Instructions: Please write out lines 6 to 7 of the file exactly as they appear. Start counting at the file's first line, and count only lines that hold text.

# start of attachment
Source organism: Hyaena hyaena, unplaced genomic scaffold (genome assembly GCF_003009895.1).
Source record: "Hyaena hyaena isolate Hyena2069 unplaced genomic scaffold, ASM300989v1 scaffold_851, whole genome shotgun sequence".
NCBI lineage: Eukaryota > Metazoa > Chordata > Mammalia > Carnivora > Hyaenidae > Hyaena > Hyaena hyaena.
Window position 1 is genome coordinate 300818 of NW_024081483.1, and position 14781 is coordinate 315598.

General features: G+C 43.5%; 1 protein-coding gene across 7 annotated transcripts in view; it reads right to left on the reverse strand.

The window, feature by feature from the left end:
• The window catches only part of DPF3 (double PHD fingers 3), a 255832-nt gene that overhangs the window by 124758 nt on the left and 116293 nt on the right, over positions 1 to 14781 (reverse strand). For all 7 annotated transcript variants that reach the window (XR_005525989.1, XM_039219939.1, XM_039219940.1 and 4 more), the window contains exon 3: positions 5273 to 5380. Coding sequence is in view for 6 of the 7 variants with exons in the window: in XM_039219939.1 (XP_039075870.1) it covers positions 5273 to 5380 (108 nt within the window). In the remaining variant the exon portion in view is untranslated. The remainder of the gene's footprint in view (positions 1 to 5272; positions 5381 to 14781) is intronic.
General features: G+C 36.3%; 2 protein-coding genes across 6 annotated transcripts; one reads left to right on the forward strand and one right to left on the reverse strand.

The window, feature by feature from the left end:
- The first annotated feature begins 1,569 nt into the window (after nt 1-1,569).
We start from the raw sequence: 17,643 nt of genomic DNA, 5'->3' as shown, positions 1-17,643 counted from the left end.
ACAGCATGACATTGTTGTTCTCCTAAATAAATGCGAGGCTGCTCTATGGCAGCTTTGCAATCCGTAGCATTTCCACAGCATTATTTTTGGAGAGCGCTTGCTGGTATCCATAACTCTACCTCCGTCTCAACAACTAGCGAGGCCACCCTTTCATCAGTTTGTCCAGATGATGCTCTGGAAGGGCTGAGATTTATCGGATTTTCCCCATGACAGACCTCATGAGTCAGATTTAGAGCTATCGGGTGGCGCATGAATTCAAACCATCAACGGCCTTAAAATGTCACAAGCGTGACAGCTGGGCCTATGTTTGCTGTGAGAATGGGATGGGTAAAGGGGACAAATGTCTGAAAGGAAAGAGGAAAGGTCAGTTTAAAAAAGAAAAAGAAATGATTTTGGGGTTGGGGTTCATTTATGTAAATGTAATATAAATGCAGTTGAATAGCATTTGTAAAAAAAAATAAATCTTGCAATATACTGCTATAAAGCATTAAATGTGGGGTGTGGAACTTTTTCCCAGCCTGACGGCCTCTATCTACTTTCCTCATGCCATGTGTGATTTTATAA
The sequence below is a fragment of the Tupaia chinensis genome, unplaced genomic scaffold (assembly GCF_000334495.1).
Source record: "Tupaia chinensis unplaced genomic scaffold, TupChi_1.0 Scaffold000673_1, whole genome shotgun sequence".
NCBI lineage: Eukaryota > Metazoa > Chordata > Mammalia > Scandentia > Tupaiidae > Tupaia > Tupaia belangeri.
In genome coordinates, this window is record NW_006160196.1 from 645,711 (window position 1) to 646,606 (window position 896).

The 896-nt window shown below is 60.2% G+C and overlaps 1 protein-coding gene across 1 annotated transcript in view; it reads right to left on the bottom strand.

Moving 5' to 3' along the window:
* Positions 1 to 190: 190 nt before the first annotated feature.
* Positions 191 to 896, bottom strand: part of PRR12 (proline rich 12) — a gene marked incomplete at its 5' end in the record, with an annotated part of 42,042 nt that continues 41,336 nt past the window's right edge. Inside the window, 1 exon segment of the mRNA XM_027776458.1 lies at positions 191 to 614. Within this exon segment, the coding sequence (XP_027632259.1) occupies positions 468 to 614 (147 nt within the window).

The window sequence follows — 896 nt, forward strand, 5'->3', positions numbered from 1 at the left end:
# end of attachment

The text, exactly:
The window, feature by feature from the left end:
• The window catches only part of DPF3 (double PHD fingers 3), a 255832-nt gene that overhangs the window by 124758 nt on the left and 116293 nt on the right, over positions 1 to 14781 (reverse strand). For all 7 annotated transcript variants that reach the window (XR_005525989.1, XM_039219939.1, XM_039219940.1 and 4 more), the window contains exon 3: positions 5273 to 5380. Coding sequence is in view for 6 of the 7 variants with exons in the window: in XM_039219939.1 (XP_039075870.1) it covers positions 5273 to 5380 (108 nt within the window). In the remaining variant the exon portion in view is untranslated. The remainder of the gene's footprint in view (positions 1 to 5272; positions 5381 to 14781) is intronic.